- The Washington Times - Friday, August 31, 2001

Consumers are losing interest in Internet-specific financial institutions and are increasingly conducting business online with traditional banks, according to a new survey.

The number of visitors to traditional banks' Web sites jumped 111 percent to 13.4 million in July compared with a year before. Meanwhile, traffic at online-only banks fell 8 percent to 1.1 million in that same time, according to the survey released Wednesday by Jupiter Media Metrix, an online research firm.

"In the past, people that were becoming the latest customers of online banks were primarily early adopters male, highly educated," said Jupiter analyst James Van Dyke. "Today we're getting more into the mainstream population, and they have told us repeatedly that factors more important to them are very traditional things."

More than half of consumers surveyed said access to customer service, nearby ATMs, and close branches are the top three things they look for in a bank, even if they plan to mostly use its online services.

"Customers want to be able to go in a branch on occasion, as well as access online banking on occasion. So except in limited instances, [online-only banks] are at a disadvantage," said Doug Johnson, a spokesman for the American Bankers Association, the main trade group for the nation's banks.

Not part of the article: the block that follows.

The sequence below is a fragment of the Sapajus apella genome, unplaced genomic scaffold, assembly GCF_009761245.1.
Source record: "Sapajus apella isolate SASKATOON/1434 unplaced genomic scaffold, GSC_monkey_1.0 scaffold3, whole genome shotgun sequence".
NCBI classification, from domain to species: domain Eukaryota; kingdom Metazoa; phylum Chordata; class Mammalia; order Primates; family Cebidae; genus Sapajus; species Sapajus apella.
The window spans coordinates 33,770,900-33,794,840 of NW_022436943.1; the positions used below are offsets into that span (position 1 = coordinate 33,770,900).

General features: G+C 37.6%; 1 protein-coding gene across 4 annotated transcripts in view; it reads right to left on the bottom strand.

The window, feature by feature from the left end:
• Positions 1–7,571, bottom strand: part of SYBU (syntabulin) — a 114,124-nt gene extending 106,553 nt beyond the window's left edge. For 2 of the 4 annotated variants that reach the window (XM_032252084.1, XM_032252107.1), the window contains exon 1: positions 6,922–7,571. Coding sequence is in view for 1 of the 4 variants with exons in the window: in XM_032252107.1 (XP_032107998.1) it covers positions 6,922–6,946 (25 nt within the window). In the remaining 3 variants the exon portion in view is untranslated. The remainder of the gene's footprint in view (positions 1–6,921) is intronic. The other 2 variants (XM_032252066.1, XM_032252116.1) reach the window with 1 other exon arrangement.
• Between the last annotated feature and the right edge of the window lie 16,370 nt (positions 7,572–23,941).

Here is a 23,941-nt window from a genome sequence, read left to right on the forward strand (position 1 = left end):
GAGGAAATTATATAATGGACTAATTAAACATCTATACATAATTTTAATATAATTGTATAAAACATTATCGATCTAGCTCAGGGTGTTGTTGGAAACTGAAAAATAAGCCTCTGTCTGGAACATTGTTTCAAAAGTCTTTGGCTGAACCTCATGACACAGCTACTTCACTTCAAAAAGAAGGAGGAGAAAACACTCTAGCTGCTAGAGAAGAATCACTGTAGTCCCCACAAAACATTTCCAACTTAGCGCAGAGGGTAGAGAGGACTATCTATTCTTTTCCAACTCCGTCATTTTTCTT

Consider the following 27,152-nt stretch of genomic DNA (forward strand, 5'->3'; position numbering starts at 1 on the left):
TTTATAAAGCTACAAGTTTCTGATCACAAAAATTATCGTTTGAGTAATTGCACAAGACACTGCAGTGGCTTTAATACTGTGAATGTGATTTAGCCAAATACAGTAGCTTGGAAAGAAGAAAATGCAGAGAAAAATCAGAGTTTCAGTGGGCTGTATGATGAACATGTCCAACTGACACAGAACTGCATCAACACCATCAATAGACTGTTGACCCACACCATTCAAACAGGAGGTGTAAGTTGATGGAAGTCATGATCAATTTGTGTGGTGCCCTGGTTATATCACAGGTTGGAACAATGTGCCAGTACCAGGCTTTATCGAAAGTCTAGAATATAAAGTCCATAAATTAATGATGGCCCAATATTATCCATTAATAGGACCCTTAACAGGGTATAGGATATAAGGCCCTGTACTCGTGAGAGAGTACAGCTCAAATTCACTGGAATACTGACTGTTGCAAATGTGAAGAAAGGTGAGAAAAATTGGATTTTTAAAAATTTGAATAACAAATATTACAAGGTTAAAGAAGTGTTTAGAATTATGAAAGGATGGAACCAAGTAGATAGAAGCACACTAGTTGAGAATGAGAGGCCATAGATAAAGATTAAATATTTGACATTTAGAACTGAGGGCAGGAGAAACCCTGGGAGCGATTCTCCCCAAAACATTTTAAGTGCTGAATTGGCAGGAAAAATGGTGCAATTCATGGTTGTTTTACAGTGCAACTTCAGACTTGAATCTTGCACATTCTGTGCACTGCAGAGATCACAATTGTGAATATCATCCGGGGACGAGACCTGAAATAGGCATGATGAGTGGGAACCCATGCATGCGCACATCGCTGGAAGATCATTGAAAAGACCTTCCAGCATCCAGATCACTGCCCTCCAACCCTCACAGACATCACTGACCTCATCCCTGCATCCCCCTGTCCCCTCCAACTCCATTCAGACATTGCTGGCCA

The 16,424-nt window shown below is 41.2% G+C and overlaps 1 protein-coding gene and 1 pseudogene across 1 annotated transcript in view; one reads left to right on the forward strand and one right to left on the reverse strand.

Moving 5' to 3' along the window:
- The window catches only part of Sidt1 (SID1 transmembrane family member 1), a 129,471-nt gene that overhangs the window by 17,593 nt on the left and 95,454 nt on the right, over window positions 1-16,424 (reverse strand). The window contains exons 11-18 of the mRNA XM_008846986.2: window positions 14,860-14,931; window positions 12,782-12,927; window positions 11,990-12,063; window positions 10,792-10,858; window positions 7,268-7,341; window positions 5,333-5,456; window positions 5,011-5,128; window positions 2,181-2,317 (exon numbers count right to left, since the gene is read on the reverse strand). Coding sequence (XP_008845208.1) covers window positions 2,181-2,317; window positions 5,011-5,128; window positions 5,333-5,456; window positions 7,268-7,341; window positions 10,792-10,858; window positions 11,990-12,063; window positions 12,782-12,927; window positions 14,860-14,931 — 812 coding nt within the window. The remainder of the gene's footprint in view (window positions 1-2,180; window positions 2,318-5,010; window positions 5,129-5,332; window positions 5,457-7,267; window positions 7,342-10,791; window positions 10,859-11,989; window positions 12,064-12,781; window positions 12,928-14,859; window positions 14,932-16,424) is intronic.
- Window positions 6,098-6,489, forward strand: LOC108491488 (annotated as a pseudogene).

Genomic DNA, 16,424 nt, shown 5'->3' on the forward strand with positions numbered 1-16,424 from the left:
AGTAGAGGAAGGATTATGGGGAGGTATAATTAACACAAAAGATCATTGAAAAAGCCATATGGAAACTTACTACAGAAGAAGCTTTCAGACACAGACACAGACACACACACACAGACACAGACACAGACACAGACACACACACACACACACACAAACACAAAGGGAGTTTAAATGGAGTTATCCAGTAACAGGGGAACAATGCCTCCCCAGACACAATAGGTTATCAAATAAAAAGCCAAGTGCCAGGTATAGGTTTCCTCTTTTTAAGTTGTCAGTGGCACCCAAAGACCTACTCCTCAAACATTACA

Both men agree that online-only banking can survive but that the industry must adapt.

To grow, an online-only bank is better off choosing "a specialized, niche audience," Mr. Van Dyke said. "It can't compete with traditional banks after the general audience."

The other option is for online-only banks to become physical banks, he suggested, pointing to NetBank, the largest online-only bank, which acquired Market Street Mortgage, of Clearwater, Fla., with 41 offices in 11 states.

But NetBank's chief executive officer, D.R. Grimes, said the online-only industry is not threatened by rising consumer use of traditional banks' online services.

"The more people we collectively bring to the Internet, the more potential customers for NetBank there are, and the more efficient our industry will be," Mr. Grimes said.

NetBank has grown dramatically since it was started in 1996. During fiscal 2000 the bank's income grew 182 percent to $8.59 million from $3.05 million the year before. The company reached profitability in 1998, coming from a loss of $5.57 million the year before.

But another online-only bank, Wingspanbank.com, has not been as lucky.

Wingspanbank, which had about 225,000 customers, closed down two months ago and was incorporated into its parent company, Bank One, the nation's fifth-largest bank holding company.

Bank One started Wingspanbank in 1999, but the online-only bank never broke even; Bank One's own online banking services were also three times the size of Wingspanbank's.

Jupiter's survey says traffic at traditional banks like Wells Fargo, Chase and Citibank grew the most between July 2000 and July 2001.

"Most banks are recognizing that customers are viewing Internet banking as an extension of existing services," Mr. Johnson said.


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